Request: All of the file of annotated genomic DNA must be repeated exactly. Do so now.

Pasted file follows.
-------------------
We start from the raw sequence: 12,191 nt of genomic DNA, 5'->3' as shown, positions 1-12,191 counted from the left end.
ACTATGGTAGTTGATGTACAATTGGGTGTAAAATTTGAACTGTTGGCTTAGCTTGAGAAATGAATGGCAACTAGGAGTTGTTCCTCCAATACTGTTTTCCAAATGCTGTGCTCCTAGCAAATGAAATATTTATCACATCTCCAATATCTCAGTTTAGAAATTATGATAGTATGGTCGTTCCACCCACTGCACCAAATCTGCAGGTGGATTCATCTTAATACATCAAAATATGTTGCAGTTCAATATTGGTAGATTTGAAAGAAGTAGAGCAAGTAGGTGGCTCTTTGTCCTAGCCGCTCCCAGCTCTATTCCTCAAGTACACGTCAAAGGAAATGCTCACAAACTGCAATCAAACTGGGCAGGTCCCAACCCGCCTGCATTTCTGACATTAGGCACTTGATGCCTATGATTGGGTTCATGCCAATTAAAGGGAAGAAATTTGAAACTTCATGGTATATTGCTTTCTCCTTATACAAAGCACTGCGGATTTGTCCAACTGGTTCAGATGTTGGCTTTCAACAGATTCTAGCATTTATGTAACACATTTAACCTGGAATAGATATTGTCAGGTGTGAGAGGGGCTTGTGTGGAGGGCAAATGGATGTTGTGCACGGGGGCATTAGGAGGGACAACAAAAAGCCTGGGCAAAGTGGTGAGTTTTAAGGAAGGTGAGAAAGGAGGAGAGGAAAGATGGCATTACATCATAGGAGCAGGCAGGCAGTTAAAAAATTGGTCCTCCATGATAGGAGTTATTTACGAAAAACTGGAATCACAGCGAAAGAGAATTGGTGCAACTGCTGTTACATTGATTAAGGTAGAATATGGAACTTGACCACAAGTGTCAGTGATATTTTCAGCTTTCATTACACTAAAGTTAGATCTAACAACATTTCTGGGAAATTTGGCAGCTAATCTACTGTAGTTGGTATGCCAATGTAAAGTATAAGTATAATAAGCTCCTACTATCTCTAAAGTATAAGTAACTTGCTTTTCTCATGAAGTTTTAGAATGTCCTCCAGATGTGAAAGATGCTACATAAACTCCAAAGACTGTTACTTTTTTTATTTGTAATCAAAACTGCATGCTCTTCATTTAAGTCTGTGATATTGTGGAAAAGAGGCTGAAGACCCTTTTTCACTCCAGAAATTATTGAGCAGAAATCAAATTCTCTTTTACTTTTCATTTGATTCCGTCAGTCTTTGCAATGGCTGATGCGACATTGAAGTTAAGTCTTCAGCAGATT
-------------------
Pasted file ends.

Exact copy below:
We start from the raw sequence: 12,191 nt of genomic DNA, 5'->3' as shown, positions 1-12,191 counted from the left end.
ACTATGGTAGTTGATGTACAATTGGGTGTAAAATTTGAACTGTTGGCTTAGCTTGAGAAATGAATGGCAACTAGGAGTTGTTCCTCCAATACTGTTTTCCAAATGCTGTGCTCCTAGCAAATGAAATATTTATCACATCTCCAATATCTCAGTTTAGAAATTATGATAGTATGGTCGTTCCACCCACTGCACCAAATCTGCAGGTGGATTCATCTTAATACATCAAAATATGTTGCAGTTCAATATTGGTAGATTTGAAAGAAGTAGAGCAAGTAGGTGGCTCTTTGTCCTAGCCGCTCCCAGCTCTATTCCTCAAGTACACGTCAAAGGAAATGCTCACAAACTGCAATCAAACTGGGCAGGTCCCAACCCGCCTGCATTTCTGACATTAGGCACTTGATGCCTATGATTGGGTTCATGCCAATTAAAGGGAAGAAATTTGAAACTTCATGGTATATTGCTTTCTCCTTATACAAAGCACTGCGGATTTGTCCAACTGGTTCAGATGTTGGCTTTCAACAGATTCTAGCATTTATGTAACACATTTAACCTGGAATAGATATTGTCAGGTGTGAGAGGGGCTTGTGTGGAGGGCAAATGGATGTTGTGCACGGGGGCATTAGGAGGGACAACAAAAAGCCTGGGCAAAGTGGTGAGTTTTAAGGAAGGTGAGAAAGGAGGAGAGGAAAGATGGCATTACATCATAGGAGCAGGCAGGCAGTTAAAAAATTGGTCCTCCATGATAGGAGTTATTTACGAAAAACTGGAATCACAGCGAAAGAGAATTGGTGCAACTGCTGTTACATTGATTAAGGTAGAATATGGAACTTGACCACAAGTGTCAGTGATATTTTCAGCTTTCATTACACTAAAGTTAGATCTAACAACATTTCTGGGAAATTTGGCAGCTAATCTACTGTAGTTGGTATGCCAATGTAAAGTATAAGTATAATAAGCTCCTACTATCTCTAAAGTATAAGTAACTTGCTTTTCTCATGAAGTTTTAGAATGTCCTCCAGATGTGAAAGATGCTACATAAACTCCAAAGACTGTTACTTTTTTTATTTGTAATCAAAACTGCATGCTCTTCATTTAAGTCTGTGATATTGTGGAAAAGAGGCTGAAGACCCTTTTTCACTCCAGAAATTATTGAGCAGAAATCAAATTCTCTTTTACTTTTCATTTGATTCCGTCAGTCTTTGCAATGGCTGATGCGACATTGAAGTTAAGTCTTCAGCAGATT